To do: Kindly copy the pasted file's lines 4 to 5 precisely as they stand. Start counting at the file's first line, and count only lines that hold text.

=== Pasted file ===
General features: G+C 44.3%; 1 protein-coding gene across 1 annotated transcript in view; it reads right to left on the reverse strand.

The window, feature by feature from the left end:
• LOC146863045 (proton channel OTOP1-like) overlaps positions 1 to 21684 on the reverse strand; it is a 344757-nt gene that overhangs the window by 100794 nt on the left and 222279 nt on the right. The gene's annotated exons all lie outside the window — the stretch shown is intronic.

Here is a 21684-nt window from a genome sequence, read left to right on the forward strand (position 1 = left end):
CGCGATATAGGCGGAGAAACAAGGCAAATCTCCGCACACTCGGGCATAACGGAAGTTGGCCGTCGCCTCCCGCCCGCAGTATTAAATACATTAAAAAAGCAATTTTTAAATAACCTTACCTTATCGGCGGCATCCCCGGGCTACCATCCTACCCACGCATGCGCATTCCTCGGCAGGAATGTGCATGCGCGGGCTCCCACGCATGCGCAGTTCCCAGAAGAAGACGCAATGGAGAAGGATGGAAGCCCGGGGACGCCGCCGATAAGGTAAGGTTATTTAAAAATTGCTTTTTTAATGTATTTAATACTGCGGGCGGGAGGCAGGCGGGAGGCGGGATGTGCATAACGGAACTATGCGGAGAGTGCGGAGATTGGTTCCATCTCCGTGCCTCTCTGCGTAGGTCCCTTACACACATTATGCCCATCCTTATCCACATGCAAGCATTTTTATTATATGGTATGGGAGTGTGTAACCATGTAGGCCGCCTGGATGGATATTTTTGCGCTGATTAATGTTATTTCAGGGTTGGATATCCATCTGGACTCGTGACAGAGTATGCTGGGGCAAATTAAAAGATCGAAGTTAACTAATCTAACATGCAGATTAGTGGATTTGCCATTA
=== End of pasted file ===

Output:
Here is a 21684-nt window from a genome sequence, read left to right on the forward strand (position 1 = left end):
CGCGATATAGGCGGAGAAACAAGGCAAATCTCCGCACACTCGGGCATAACGGAAGTTGGCCGTCGCCTCCCGCCCGCAGTATTAAATACATTAAAAAAGCAATTTTTAAATAACCTTACCTTATCGGCGGCATCCCCGGGCTACCATCCTACCCACGCATGCGCATTCCTCGGCAGGAATGTGCATGCGCGGGCTCCCACGCATGCGCAGTTCCCAGAAGAAGACGCAATGGAGAAGGATGGAAGCCCGGGGACGCCGCCGATAAGGTAAGGTTATTTAAAAATTGCTTTTTTAATGTATTTAATACTGCGGGCGGGAGGCAGGCGGGAGGCGGGATGTGCATAACGGAACTATGCGGAGAGTGCGGAGATTGGTTCCATCTCCGTGCCTCTCTGCGTAGGTCCCTTACACACATTATGCCCATCCTTATCCACATGCAAGCATTTTTATTATATGGTATGGGAGTGTGTAACCATGTAGGCCGCCTGGATGGATATTTTTGCGCTGATTAATGTTATTTCAGGGTTGGATATCCATCTGGACTCGTGACAGAGTATGCTGGGGCAAATTAAAAGATCGAAGTTAACTAATCTAACATGCAGATTAGTGGATTTGCCATTA